are buttercups toxic to bees?

Asked May 19, 2019, 4:57 PM EDT

Are buttercups toxic to bees? creeping buttercups have invaded my property and I don't use any pesticides. I have a wild bee colony in a cedar tree at the back of my small acreage and lots of bumblebees visit my various gardens. I have let the buttercups go and they are blooming where I have not cut them down....now I am worried that I may be harming my bees. I can mechanically chop down the buttercup flowers though nothing will rid me of the plants as they are everywhere, have taken over my garden and lawn and are in my forest as well. :( I was thinking the blossoms were good for the bees but am getting a different impression on line.

Columbia County Oregon bees buttercups

1 Response

Thank you for your question. Since there are several species of "buttercup" flowers, which are pictured in the following article, and named "ranunculus:" https://www.pnwflowers.com/browse/family/common/buttercup?page=2 I just want to make sure that you have "creeping buttercup" (ranunculus repens) discussed here: https://www.kingcounty.gov/services/environment/animals-and-plants/noxious-weeds/weed-identification... rather than the ranunculus occidentalis, pictured below. Both types of ranunculus are attractive to bees, and the an Alaska Extension publication says this:

"The poisonous compound protoanemonin is released in the sap of creeping buttercup. Protoanemonin can kill grazing animals if ingested. Geese and other birds readily eat the leaves and seeds of buttercup... The flowers are visited by honey bees, butterflies, moths, and beetles for pollen or nectar. Creeping buttercup is a known host for many microorganisms, viruses, insects, and nematodes ."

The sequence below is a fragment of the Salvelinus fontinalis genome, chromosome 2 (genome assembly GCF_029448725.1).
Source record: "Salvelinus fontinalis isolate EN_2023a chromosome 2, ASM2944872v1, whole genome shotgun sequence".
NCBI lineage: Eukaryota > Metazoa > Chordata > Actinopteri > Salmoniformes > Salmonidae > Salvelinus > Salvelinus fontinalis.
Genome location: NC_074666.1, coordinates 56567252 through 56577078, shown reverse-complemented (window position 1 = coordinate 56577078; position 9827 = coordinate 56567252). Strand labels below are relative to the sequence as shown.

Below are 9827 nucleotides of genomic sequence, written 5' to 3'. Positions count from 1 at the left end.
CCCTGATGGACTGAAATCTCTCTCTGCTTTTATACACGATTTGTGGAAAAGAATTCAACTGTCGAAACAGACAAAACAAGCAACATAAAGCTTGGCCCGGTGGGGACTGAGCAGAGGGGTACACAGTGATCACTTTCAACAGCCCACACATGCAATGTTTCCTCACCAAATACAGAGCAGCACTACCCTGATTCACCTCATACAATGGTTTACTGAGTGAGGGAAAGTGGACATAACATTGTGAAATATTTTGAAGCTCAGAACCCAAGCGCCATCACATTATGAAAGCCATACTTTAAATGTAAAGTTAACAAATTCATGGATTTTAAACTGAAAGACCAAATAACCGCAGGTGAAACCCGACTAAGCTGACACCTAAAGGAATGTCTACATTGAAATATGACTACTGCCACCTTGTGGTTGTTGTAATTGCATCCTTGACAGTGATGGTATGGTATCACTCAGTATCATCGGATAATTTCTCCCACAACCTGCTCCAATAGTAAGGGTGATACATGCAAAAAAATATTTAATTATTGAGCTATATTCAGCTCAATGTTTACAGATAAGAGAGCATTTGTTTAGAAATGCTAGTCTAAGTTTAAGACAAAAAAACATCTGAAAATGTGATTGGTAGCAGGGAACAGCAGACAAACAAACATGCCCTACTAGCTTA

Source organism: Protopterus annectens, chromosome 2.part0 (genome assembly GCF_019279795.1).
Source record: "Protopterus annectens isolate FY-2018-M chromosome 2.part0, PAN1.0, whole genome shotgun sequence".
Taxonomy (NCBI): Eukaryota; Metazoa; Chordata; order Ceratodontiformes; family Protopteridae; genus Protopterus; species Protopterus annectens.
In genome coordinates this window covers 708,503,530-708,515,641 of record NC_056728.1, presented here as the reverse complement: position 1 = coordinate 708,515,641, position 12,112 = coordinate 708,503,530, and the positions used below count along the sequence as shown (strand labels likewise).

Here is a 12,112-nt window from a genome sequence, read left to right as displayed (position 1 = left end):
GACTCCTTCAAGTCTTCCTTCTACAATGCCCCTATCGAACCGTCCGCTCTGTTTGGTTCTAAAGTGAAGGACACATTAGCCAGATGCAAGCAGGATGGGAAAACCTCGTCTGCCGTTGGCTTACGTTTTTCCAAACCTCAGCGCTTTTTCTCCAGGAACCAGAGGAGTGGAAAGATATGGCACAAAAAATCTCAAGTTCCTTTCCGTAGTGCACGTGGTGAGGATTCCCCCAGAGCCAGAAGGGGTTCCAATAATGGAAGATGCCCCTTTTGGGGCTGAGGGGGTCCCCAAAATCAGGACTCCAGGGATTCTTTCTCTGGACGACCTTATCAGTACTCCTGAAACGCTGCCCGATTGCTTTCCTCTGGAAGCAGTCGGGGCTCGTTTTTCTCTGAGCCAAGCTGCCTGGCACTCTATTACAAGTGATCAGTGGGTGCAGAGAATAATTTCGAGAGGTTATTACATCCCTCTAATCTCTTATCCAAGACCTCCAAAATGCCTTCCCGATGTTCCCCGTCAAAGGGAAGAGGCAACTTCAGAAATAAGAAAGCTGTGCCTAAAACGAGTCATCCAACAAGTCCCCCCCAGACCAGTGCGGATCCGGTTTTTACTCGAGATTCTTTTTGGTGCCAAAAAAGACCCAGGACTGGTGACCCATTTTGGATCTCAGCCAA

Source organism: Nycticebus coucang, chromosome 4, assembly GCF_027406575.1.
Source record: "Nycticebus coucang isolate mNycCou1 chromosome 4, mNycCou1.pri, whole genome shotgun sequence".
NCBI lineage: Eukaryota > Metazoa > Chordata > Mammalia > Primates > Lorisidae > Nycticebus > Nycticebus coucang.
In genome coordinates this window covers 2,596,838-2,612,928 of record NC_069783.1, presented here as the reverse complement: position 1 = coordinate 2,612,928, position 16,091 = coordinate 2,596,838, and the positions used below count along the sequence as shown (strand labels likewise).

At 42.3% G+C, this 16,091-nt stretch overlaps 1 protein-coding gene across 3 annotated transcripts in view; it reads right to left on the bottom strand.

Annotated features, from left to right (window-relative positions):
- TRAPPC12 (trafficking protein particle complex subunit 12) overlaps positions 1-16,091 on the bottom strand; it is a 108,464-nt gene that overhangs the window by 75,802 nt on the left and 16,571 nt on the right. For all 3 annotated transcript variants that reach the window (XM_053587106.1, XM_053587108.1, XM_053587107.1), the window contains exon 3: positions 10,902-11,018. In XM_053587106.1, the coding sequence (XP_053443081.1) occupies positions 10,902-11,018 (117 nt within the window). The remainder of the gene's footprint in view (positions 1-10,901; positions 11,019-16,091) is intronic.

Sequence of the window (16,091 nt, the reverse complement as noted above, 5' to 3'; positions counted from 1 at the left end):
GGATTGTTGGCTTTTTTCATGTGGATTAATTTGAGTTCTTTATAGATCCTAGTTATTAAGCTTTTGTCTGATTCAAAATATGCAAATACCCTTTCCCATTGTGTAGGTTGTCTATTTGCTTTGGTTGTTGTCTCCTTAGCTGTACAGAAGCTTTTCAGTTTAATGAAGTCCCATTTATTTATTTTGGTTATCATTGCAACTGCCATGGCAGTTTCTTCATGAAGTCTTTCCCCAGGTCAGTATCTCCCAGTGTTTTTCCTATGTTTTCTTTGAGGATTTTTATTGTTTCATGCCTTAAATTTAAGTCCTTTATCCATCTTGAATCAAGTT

So, it is the sap that is toxic, and, since the bees consume only nectar and pollen, they are not negatively impacted by the plants' toxic chemical. There are not a lot of control mechanisms available for creeping buttercup, as indicated here:
"Creeping buttercup prefers moist soils and is frequently found in moist meadows, in lawns, and along ditch banks. It spreads by seeds and, similar to strawberry plants, by stolons (surface stems) that root at the nodes. If hand pulling is used for control of creeping buttercup, all of the rooted branches must be tracked down and removed; otherwise, the plant may reestablish from stem fragments. Improving soil drainage will make areas less desirable to the plant." (https://s3.wp.wsu.edu/uploads/sites/2054/2014/04/Invasive-Plant-Treatment-Guide-US-Forest-Service.pd...)

Hope this is helpful. Good luck!